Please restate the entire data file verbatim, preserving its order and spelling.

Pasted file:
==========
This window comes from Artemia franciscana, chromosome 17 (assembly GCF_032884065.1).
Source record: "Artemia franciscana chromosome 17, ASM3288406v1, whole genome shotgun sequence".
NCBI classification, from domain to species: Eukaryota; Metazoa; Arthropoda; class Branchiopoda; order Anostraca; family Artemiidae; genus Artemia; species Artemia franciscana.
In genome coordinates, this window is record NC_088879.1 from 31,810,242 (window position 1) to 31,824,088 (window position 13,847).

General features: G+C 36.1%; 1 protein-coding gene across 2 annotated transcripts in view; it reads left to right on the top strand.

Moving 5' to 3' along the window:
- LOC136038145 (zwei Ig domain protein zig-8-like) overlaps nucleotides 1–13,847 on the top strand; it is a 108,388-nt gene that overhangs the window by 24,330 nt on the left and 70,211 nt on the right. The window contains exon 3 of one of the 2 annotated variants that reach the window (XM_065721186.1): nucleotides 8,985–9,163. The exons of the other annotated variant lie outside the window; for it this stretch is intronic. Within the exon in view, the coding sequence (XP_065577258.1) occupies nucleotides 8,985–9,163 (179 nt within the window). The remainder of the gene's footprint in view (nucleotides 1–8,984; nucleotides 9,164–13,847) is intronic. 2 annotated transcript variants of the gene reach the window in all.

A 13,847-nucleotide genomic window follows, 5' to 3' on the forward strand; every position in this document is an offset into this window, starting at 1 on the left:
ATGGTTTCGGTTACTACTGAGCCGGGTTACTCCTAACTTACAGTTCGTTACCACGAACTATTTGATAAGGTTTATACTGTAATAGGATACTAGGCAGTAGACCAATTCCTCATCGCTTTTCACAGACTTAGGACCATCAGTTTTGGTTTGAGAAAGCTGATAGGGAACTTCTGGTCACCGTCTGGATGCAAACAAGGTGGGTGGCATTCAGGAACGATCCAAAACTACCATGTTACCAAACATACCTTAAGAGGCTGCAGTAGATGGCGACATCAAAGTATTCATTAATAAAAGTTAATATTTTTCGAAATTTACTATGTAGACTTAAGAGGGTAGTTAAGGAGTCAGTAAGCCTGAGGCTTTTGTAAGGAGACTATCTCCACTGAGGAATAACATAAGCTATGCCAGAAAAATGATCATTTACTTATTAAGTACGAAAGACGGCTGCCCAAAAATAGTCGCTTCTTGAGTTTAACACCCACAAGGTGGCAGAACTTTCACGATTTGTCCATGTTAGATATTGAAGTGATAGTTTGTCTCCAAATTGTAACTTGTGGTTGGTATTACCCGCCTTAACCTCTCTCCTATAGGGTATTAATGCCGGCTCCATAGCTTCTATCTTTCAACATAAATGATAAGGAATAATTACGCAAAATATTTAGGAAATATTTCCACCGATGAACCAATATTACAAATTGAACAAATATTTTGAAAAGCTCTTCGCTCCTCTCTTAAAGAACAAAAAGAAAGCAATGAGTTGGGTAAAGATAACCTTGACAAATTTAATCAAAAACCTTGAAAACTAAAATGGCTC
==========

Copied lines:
This window comes from Artemia franciscana, chromosome 17 (assembly GCF_032884065.1).
Source record: "Artemia franciscana chromosome 17, ASM3288406v1, whole genome shotgun sequence".
NCBI classification, from domain to species: Eukaryota; Metazoa; Arthropoda; class Branchiopoda; order Anostraca; family Artemiidae; genus Artemia; species Artemia franciscana.
In genome coordinates, this window is record NC_088879.1 from 31,810,242 (window position 1) to 31,824,088 (window position 13,847).

General features: G+C 36.1%; 1 protein-coding gene across 2 annotated transcripts in view; it reads left to right on the top strand.

Moving 5' to 3' along the window:
- LOC136038145 (zwei Ig domain protein zig-8-like) overlaps nucleotides 1–13,847 on the top strand; it is a 108,388-nt gene that overhangs the window by 24,330 nt on the left and 70,211 nt on the right. The window contains exon 3 of one of the 2 annotated variants that reach the window (XM_065721186.1): nucleotides 8,985–9,163. The exons of the other annotated variant lie outside the window; for it this stretch is intronic. Within the exon in view, the coding sequence (XP_065577258.1) occupies nucleotides 8,985–9,163 (179 nt within the window). The remainder of the gene's footprint in view (nucleotides 1–8,984; nucleotides 9,164–13,847) is intronic. 2 annotated transcript variants of the gene reach the window in all.

A 13,847-nucleotide genomic window follows, 5' to 3' on the forward strand; every position in this document is an offset into this window, starting at 1 on the left:
ATGGTTTCGGTTACTACTGAGCCGGGTTACTCCTAACTTACAGTTCGTTACCACGAACTATTTGATAAGGTTTATACTGTAATAGGATACTAGGCAGTAGACCAATTCCTCATCGCTTTTCACAGACTTAGGACCATCAGTTTTGGTTTGAGAAAGCTGATAGGGAACTTCTGGTCACCGTCTGGATGCAAACAAGGTGGGTGGCATTCAGGAACGATCCAAAACTACCATGTTACCAAACATACCTTAAGAGGCTGCAGTAGATGGCGACATCAAAGTATTCATTAATAAAAGTTAATATTTTTCGAAATTTACTATGTAGACTTAAGAGGGTAGTTAAGGAGTCAGTAAGCCTGAGGCTTTTGTAAGGAGACTATCTCCACTGAGGAATAACATAAGCTATGCCAGAAAAATGATCATTTACTTATTAAGTACGAAAGACGGCTGCCCAAAAATAGTCGCTTCTTGAGTTTAACACCCACAAGGTGGCAGAACTTTCACGATTTGTCCATGTTAGATATTGAAGTGATAGTTTGTCTCCAAATTGTAACTTGTGGTTGGTATTACCCGCCTTAACCTCTCTCCTATAGGGTATTAATGCCGGCTCCATAGCTTCTATCTTTCAACATAAATGATAAGGAATAATTACGCAAAATATTTAGGAAATATTTCCACCGATGAACCAATATTACAAATTGAACAAATATTTTGAAAAGCTCTTCGCTCCTCTCTTAAAGAACAAAAAGAAAGCAATGAGTTGGGTAAAGATAACCTTGACAAATTTAATCAAAAACCTTGAAAACTAAAATGGCTC